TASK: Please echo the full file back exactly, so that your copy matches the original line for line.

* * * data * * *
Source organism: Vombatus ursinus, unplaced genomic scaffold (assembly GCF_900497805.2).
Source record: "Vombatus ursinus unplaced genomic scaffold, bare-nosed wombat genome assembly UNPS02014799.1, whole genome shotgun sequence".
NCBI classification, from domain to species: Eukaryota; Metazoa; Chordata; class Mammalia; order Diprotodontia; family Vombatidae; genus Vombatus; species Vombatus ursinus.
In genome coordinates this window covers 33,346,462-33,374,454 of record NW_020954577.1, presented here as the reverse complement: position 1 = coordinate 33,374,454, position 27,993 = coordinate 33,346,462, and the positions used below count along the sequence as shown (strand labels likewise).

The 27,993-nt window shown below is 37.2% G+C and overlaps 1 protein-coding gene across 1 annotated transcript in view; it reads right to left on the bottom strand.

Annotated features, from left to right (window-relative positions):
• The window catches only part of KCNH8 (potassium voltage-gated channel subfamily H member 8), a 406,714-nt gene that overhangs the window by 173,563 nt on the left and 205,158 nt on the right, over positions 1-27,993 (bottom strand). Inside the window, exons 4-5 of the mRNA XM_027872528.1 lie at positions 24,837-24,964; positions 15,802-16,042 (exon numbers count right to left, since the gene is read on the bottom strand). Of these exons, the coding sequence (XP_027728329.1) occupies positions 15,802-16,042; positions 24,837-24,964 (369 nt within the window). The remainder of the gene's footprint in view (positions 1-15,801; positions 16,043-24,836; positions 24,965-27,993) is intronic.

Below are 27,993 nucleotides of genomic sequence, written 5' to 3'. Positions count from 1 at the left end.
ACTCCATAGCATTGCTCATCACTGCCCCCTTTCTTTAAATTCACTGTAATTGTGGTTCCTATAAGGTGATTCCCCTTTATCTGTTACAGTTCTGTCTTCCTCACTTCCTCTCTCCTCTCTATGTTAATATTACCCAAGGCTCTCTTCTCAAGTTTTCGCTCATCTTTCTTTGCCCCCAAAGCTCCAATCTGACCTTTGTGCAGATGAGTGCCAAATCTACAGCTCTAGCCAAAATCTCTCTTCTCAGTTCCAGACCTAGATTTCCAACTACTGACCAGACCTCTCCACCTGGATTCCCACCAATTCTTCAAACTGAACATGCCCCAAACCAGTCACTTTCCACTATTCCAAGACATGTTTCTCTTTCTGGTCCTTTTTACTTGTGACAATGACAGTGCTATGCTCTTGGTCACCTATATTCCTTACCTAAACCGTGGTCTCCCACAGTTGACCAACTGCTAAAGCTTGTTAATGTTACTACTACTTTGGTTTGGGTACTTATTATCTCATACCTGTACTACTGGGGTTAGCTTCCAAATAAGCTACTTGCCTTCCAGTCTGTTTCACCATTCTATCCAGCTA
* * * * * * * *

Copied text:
Source organism: Vombatus ursinus, unplaced genomic scaffold (assembly GCF_900497805.2).
Source record: "Vombatus ursinus unplaced genomic scaffold, bare-nosed wombat genome assembly UNPS02014799.1, whole genome shotgun sequence".
NCBI classification, from domain to species: Eukaryota; Metazoa; Chordata; class Mammalia; order Diprotodontia; family Vombatidae; genus Vombatus; species Vombatus ursinus.
In genome coordinates this window covers 33,346,462-33,374,454 of record NW_020954577.1, presented here as the reverse complement: position 1 = coordinate 33,374,454, position 27,993 = coordinate 33,346,462, and the positions used below count along the sequence as shown (strand labels likewise).

The 27,993-nt window shown below is 37.2% G+C and overlaps 1 protein-coding gene across 1 annotated transcript in view; it reads right to left on the bottom strand.

Annotated features, from left to right (window-relative positions):
• The window catches only part of KCNH8 (potassium voltage-gated channel subfamily H member 8), a 406,714-nt gene that overhangs the window by 173,563 nt on the left and 205,158 nt on the right, over positions 1-27,993 (bottom strand). Inside the window, exons 4-5 of the mRNA XM_027872528.1 lie at positions 24,837-24,964; positions 15,802-16,042 (exon numbers count right to left, since the gene is read on the bottom strand). Of these exons, the coding sequence (XP_027728329.1) occupies positions 15,802-16,042; positions 24,837-24,964 (369 nt within the window). The remainder of the gene's footprint in view (positions 1-15,801; positions 16,043-24,836; positions 24,965-27,993) is intronic.

Below are 27,993 nucleotides of genomic sequence, written 5' to 3'. Positions count from 1 at the left end.
ACTCCATAGCATTGCTCATCACTGCCCCCTTTCTTTAAATTCACTGTAATTGTGGTTCCTATAAGGTGATTCCCCTTTATCTGTTACAGTTCTGTCTTCCTCACTTCCTCTCTCCTCTCTATGTTAATATTACCCAAGGCTCTCTTCTCAAGTTTTCGCTCATCTTTCTTTGCCCCCAAAGCTCCAATCTGACCTTTGTGCAGATGAGTGCCAAATCTACAGCTCTAGCCAAAATCTCTCTTCTCAGTTCCAGACCTAGATTTCCAACTACTGACCAGACCTCTCCACCTGGATTCCCACCAATTCTTCAAACTGAACATGCCCCAAACCAGTCACTTTCCACTATTCCAAGACATGTTTCTCTTTCTGGTCCTTTTTACTTGTGACAATGACAGTGCTATGCTCTTGGTCACCTATATTCCTTACCTAAACCGTGGTCTCCCACAGTTGACCAACTGCTAAAGCTTGTTAATGTTACTACTACTTTGGTTTGGGTACTTATTATCTCATACCTGTACTACTGGGGTTAGCTTCCAAATAAGCTACTTGCCTTCCAGTCTGTTTCACCATTCTATCCAGCTA